Separation of the Bulgarians from the Greek Church – The Hopes of the Protestant and the Roman Missionaries – Establishment of a United Bulgarian Church.
An actual separation from the Greek Church has already been commenced on the part of the Bulgarians, a tribe which counts a population of about four millions, living mostly in the province of Bulgaria Proper and in the northern part of the provinces of Macedonia and Thrace, and in which of late a special interest has been awakened in America by reports of the missionaries of the American Board and of the Methodist Episcopal Church, who have been laboring among them, if not with great actual results, at least with good prospects for the future. The Bulgarians have been engaged for several years in a struggle against the heads of the Greek Church, for the recovery of their national ecclesiastical rights, which only needs to be more generally known in order to enlist the liveliest sympathy of all friends of religious liberty.
The Bulgarian Church was free from any dependence on the Patriarch of Constantinople up to the year 1767, when, by the intrigues of the then Patriarch Samuel, backed by the Greek archons, the Turkish Government was induced to abolish the Bulgarian archiepiscopal see of Ochrida [sic], and to place all the Bulgarian people under his jurisdiction. From that time, the Greek prelates have imposed on the Bulgarians the same odious yoke which the Church of Rome has so successfully laid on all the churches of Western Europe. They have introduced into their churches the use of a language which the people do not understand, and have sent them bishops who have always shown themselves hostile to its cultivation in church and school.
Since the issue of the Hatti-Houmayoun in 1856, the Bulgarians have urgently demanded the restoration of their ancient rights. There seems to be no difference of opinion among them on this point; bishops, priests, and laity appear to be perfectly unanimous, and the national movement, in this respect, is as strong and sound as the one which has been recently so successful in Italy. They demand the erection of an independent Bulgarian patriarchal see, and the appointment of only Bulgarian bishops, and in support of their demand they instance the fact that the Greeks themselves have four patriarchal sees, viz., those of Constantinople, Alexandria, Jerusalem, and Antioch, and one archiepiscopal see, (that of Cyprus,) all independent of each other. The justness of these claims becomes the more apparent, if it is remembered that the Bulgarians are by far more numerous in European Turkey than the Greeks.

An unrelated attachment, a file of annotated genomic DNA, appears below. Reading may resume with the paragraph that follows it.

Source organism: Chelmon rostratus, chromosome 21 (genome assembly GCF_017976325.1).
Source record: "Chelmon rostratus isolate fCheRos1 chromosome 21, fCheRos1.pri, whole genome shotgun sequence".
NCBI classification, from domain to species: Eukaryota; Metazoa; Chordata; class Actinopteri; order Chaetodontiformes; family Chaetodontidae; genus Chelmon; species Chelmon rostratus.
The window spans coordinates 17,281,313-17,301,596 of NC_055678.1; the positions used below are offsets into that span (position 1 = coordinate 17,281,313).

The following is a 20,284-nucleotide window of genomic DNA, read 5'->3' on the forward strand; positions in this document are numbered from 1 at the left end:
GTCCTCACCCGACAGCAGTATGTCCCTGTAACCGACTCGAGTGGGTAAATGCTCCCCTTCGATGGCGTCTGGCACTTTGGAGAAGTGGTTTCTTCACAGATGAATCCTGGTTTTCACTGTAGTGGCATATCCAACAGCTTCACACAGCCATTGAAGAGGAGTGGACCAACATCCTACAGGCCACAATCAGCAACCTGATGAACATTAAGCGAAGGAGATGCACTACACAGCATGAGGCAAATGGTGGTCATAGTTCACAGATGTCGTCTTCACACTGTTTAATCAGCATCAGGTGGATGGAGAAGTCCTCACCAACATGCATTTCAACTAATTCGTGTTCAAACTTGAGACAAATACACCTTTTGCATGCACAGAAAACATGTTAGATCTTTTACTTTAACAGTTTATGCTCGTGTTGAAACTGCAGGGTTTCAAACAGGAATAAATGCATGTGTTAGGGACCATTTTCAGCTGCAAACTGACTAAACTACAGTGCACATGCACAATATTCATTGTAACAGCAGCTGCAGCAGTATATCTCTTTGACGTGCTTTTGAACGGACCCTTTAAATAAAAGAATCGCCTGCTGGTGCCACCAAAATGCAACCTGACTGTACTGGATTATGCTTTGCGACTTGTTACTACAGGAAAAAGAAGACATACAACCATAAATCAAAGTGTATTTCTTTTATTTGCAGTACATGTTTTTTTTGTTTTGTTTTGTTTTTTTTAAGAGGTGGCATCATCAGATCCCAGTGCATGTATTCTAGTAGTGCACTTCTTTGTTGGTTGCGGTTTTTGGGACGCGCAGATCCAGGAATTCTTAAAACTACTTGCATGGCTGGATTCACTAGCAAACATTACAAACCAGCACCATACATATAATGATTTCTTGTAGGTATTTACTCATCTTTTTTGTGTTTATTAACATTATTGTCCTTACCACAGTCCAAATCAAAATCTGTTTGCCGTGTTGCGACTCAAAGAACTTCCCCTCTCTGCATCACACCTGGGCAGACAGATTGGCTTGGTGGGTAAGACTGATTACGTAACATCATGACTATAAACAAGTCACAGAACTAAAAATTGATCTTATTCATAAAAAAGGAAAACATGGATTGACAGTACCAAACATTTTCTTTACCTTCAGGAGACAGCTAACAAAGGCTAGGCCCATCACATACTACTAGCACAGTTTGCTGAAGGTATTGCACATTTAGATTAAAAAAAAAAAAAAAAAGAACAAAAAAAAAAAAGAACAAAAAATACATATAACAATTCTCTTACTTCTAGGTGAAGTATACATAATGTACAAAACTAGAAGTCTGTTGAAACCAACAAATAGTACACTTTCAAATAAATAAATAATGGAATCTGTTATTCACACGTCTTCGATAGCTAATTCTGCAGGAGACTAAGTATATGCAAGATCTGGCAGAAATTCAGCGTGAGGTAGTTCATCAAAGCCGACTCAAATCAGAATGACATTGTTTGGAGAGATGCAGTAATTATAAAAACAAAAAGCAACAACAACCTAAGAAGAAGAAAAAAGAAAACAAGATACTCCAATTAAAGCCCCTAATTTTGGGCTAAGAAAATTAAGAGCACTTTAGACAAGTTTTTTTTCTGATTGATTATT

Nevertheless, the higher Greek clergy have made to such reasonable demands the most obstinate and defying resistance. Not only did they turn a deaf ear to all the appeals for the restoration of the Bulgarian language at Divine service, but when the new ecclesiastical constitution was being framed, they treated the Bulgarians with utter neglect, and almost ignored their existence. The Bulgarians, therefore, very properly refused to be represented in the assembly electing a new Patriarch of Constantinople, either by laymen or ecclesiastics, saying that it was a matter in which they had no concern, as they would no longer acknowledge the Patriarch as their spiritual head.
The Turkish Government has unfortunately sided in this question with the Greek clergy, and not with the Bulgarians. It has believed the insinuation that the Bulgarian movement has been set on foot by agents of the Russian Government, and that the latter was using the ecclesiastical agitation as a means for effecting a closer union of all the Sclavonic [sic] tribes of Russia among themselves, and with Russia. When thus all the attempts of the Bulgarian churches had failed, a part of the people have at length listened to the cunning advice which the Roman Catholic missionaries, aided by French diplomacy, have given them. The Roman priests suggested to the leading men among the Bulgarians that, by only acknowledging the Pope as the Supreme Bishop of the Church, they might obtain their independence of the Patriarch of Constantinople, or constitute themselves after the example of the United Greeks, United Armenians, United Copts, the Chaldeans (i.e., United Nestorians,) and the Catholic Syrians, (United Jacobites,) as an Independent National Bulgarian Church, and thus be at once put in possession of all their ancient rights, including the use of the Bulgarian language at divine service. The leaders of the movement seem, at first, to have used this expedient as a means of forcing the Greek clergy into compliance with their wishes; and a memorial, holding out the probability of a union of the entire people with Rome, if the national wishes were not gratified, was very numerously signed. It was on the strength of this memorial that, a few months ago, the Roman Catholic papers of Europe and this country prematurely announced that the union had been actually consummated.